I also want to change a lot of other things when I see the short now, but you know what it is about: you always see things you want to improve when everything is already done!
Q: What is the current status in terms of getting the feature film produced?
A: It is only the beginning: the short has now been available for a few days on Vimeo and we hope to gain as much exposure as possible from it to make this project known.
We already had such great feedback from all over the world that we know people would enjoy the whole story.
Next step will be to meet some producers to speak about how this great story can be told. I’m thinking about a co-production between different countries or between Europe and USA. I think it could be a great idea for this particular project.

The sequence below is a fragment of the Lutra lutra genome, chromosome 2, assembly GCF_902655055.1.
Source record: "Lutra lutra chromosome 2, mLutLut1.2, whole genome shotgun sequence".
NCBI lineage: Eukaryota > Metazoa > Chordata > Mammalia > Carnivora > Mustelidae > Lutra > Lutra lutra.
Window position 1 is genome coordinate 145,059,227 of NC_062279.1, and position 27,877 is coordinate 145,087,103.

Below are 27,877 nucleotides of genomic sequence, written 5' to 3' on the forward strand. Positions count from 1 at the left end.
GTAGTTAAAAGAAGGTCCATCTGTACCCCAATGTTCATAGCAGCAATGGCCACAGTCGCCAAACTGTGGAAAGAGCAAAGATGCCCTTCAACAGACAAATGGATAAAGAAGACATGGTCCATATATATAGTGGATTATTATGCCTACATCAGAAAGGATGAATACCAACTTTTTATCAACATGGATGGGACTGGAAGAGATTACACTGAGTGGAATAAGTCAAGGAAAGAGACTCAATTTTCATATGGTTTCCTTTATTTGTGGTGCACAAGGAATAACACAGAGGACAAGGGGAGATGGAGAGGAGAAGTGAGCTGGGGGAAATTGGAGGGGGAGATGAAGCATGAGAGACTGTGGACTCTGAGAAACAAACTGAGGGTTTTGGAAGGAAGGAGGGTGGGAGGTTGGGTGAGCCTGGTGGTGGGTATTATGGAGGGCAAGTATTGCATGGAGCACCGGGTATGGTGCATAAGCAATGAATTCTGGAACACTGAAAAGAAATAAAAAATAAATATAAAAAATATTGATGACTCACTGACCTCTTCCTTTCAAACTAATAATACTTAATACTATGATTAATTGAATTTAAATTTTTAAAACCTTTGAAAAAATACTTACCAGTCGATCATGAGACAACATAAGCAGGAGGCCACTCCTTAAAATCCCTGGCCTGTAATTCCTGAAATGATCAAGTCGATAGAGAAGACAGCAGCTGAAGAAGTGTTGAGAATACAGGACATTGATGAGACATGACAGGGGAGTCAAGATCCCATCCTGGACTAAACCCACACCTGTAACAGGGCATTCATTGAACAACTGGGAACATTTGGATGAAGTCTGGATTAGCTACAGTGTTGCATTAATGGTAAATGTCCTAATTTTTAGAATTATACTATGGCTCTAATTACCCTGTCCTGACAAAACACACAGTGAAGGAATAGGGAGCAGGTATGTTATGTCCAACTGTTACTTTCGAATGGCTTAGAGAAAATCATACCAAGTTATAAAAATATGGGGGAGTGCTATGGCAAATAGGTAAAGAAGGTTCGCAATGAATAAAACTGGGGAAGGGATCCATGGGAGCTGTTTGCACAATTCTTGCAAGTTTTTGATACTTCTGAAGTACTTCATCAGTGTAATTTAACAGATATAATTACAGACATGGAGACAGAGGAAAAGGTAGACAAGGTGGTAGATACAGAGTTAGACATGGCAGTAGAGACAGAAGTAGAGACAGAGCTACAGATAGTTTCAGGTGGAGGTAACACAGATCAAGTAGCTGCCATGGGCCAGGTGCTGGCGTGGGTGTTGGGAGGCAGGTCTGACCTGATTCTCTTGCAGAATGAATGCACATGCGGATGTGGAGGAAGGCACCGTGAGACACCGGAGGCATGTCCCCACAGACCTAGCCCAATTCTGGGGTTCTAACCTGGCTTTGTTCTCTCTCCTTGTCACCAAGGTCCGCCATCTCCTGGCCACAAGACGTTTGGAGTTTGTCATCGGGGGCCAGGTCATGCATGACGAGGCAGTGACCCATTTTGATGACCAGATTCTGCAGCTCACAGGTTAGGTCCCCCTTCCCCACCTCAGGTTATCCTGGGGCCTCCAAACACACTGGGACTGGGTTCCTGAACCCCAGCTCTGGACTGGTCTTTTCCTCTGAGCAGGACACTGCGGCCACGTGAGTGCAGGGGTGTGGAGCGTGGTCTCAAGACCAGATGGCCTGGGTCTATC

Everywhere we go, people always tell us the same two things: “It has a lot of potential” and “We want to know what happens next.”
So I think we have to trust them!
Q: How can fans and viewers help support your efforts to realize this new series?
A: I deeply believe that nowadays audience know what they want, and that they have to be involved in the process of making a film.
That’s how this project began: we raised money through crowdfunding. We originally aimed to raise the money in 90 days, and we got enough after 12 days! It proves how involved people are in this project.
So to fans and viewers I would say: Watch, share, speak about it, write about it. We need you to make 300 000 KILOMETERS PER SECOND happen !
Much thanks much for the interview Stéphane. Best of luck with future projects. Folks, I’ve said this before, but it’s a great time in history to be a geek. Here’s to more fan related works making it off the drawing board.